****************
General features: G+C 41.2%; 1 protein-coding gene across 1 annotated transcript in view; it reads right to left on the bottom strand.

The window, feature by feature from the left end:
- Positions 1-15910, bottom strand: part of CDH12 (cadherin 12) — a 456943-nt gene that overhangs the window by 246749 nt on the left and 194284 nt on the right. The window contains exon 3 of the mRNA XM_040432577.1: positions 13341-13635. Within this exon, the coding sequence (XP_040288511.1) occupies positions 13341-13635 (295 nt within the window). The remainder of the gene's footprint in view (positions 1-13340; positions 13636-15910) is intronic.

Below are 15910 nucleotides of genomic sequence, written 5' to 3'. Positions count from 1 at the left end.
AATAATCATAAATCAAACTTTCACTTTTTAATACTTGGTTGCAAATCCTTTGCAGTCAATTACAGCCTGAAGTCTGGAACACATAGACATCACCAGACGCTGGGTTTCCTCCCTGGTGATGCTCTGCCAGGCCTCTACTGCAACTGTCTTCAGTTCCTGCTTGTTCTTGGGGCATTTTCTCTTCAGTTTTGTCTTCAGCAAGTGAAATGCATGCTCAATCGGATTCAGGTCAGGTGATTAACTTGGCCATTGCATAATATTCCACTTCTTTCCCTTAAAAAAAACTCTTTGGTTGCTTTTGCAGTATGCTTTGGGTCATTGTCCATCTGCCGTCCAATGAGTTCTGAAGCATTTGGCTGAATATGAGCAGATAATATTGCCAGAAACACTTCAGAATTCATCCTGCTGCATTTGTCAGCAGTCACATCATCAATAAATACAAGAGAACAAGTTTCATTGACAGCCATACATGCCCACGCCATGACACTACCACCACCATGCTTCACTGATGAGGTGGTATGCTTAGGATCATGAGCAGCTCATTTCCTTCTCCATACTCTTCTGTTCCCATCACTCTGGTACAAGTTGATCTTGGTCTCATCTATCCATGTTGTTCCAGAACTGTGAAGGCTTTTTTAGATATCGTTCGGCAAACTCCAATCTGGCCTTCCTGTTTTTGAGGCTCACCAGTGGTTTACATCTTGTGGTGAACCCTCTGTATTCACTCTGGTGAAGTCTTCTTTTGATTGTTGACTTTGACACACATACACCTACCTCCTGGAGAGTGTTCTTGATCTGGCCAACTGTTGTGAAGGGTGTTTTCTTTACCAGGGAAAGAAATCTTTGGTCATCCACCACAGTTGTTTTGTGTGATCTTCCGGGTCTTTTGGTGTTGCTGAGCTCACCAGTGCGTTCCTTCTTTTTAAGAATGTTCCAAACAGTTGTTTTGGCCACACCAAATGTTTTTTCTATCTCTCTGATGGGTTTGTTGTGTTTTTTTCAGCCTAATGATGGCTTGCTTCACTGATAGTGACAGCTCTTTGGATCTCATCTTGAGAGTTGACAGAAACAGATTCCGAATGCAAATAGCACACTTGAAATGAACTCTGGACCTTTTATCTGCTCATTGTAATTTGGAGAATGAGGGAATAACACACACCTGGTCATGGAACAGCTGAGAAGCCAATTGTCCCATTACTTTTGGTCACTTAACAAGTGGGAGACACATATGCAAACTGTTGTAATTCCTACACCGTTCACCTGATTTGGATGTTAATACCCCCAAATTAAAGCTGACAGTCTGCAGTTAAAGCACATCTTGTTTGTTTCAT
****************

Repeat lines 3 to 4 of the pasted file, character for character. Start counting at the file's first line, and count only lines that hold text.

- Positions 1-15910, bottom strand: part of CDH12 (cadherin 12) — a 456943-nt gene that overhangs the window by 246749 nt on the left and 194284 nt on the right. The window contains exon 3 of the mRNA XM_040432577.1: positions 13341-13635. Within this exon, the coding sequence (XP_040288511.1) occupies positions 13341-13635 (295 nt within the window). The remainder of the gene's footprint in view (positions 1-13340; positions 13636-15910) is intronic.

Below are 15910 nucleotides of genomic sequence, written 5' to 3'. Positions count from 1 at the left end.